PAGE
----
You may not know this, but ransomware isn’t new.  According to one blog, the first-ever ransomware was created in 1989 using infected diskettes (remember “floppy discs?”) disguised as an educational reference and mailed to attendees at a World Health Organization AIDS conference.  It became known as the AIDS Trojan, slipping past highly-educated, yet unknowing scientists to exploit security vulnerabilities with their computer systems. Since then, the evolution of ransomware continued with misleading applications, fake anti-virus protection, and social engineering.  With fake anti-virus security, the software would scan personal computers and inevitably “detect” computer threats and subsequently ask users to pay a fee to fix the fake problems they detected.  In earlier social engineering techniques, ransomware was developed to falsely represent law enforcement “catching” a user in the act of downloading pirated software, music, or images and requiring the payment of a “fine” to prevent further enforcement actions or jail time.  More recently, ransomware has gained significant media attention with two dominant types: locker and crypto ransomware. Infection with locker ransomware causes significant distress to the victim, effectively locking out users from their own computers.  The other type, crypto ransomware, has also risen to notoriety by preventing access to files or data commonly through the use of encryption.  Regardless of the ransomware used, one thing is for sure: cyberattacks are on the rise and the target user types are expanding from single users to whole school districts, local law enforcement, major retailers, and hospitals/health systems.

In our industry, we can’t help but be concerned with this progression.  Why have health care providers become the latest target of ransomware?  It could be that hospital computers are more vulnerable to the attacks or, that crippling a hospital’s information system is more likely to result in a quickly paid ransom.  For example, one headline grabber was Hollywood Medical Center that paid $17,000 to get its data back after being unable to use its EHR for 10 days. Another possibility to consider is the ever-changing approaches the cybercriminals take.  In July, attackers may have accessed the healthcare, payment and health plan information of up to 3.7 million individuals at Banner Health by exploiting vulnerability in their food service system.  Many providers, under advice of security professionals and legal counsel, do not share the details of what lead to the breach, as it’s important not to educate the cybercriminal on vulnerabilities available to them for exploitation on a broader scale.  However, with so many health care providers making news headlines about ransomware attacks bringing health care operations to a near halt, the threat of a cyberattack on your hospital is should not be dismissed.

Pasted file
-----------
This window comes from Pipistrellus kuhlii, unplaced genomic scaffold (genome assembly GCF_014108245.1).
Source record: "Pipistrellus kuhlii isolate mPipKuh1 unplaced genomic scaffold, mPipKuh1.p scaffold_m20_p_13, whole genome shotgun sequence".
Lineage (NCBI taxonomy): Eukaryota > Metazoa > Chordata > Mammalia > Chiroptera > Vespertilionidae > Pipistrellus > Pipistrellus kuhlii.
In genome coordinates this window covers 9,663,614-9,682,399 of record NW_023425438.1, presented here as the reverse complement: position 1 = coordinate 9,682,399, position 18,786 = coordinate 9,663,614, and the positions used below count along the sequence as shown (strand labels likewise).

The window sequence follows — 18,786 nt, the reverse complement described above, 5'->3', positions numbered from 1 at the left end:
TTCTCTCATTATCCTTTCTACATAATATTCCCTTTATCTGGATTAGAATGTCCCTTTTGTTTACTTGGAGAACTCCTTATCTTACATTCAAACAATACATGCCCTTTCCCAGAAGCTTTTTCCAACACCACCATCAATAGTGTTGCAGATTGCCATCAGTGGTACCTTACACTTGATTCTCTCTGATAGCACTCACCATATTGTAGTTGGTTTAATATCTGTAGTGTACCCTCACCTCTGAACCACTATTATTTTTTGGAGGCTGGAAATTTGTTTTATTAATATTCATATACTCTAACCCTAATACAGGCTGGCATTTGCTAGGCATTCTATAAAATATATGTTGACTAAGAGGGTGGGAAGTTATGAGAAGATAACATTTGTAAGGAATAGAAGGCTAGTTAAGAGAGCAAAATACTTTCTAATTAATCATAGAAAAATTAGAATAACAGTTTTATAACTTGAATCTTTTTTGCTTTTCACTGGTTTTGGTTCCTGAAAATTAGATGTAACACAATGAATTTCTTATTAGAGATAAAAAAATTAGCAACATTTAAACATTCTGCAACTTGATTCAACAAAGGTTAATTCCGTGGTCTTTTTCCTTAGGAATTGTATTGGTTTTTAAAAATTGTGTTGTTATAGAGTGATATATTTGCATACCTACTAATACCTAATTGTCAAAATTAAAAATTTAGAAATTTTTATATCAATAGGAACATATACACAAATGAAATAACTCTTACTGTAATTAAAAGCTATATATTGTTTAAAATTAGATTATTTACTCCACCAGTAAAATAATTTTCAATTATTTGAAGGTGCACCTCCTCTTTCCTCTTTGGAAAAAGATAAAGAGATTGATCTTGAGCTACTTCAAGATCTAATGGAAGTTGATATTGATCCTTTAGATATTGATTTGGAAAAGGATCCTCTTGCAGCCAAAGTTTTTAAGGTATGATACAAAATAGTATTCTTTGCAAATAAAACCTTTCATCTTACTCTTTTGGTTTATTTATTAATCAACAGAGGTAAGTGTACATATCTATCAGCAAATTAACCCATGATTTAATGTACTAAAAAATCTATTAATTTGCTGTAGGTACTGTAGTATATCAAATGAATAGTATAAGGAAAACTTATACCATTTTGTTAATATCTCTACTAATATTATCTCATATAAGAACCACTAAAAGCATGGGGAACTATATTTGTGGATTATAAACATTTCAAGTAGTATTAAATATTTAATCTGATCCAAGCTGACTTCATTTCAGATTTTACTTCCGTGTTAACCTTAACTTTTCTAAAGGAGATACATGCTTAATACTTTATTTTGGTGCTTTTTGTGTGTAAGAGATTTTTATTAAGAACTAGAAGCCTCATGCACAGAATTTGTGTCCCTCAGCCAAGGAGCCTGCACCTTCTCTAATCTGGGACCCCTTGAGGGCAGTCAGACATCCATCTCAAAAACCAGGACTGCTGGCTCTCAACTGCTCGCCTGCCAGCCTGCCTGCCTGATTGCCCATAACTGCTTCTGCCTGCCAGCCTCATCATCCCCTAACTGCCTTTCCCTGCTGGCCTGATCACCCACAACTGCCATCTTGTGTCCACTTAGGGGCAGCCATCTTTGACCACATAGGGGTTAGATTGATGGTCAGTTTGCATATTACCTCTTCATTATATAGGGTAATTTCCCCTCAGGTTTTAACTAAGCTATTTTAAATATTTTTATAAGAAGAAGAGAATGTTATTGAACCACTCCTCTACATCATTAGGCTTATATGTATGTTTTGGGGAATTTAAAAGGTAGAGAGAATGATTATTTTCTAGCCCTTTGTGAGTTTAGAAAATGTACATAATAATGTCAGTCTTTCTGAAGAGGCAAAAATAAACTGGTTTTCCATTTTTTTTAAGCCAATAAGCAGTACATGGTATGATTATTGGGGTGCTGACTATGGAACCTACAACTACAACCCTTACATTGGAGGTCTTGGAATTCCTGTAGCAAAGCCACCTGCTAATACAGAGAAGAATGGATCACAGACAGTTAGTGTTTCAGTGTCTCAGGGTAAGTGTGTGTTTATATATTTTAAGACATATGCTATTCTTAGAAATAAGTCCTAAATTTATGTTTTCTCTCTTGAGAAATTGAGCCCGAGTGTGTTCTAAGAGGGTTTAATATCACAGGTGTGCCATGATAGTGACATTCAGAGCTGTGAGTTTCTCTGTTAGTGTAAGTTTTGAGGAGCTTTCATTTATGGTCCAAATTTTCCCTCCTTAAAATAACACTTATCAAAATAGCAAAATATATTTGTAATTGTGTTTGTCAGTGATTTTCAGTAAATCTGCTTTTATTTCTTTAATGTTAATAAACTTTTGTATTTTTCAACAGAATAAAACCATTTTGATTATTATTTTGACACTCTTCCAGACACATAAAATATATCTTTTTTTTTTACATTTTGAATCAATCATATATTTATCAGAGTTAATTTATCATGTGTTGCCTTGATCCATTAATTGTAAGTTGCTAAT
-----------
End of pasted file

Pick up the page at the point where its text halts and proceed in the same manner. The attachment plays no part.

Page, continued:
To help your HIPAA privacy team, the Office of Civil Rights has developed a Fact Sheet on Ransomware and HIPAA.  The guidance provides an overview of ransomware as well as reiterating HIPAA’s requirement to implement a security management process.  Importantly, the guidance provides explanations as to how a cyber threat could have been thwarted, or how its effects could have been mitigated had the security standards and implementation specifications been in place and functioning.  Consider using this document as a point of reference at your next committee meeting and ask pertinent questions such as:

Is our firmware up to date and able to protect from malicious attacks?
When is the last time we tested restoration of our backups?
What steps should our department’s incident response plan contain?
Is our workforce educated and up-to-date on the latest threats they may encounter?

Questions such as these are great conversation starters when it comes to talking about your hospital’s or provider’s security risk.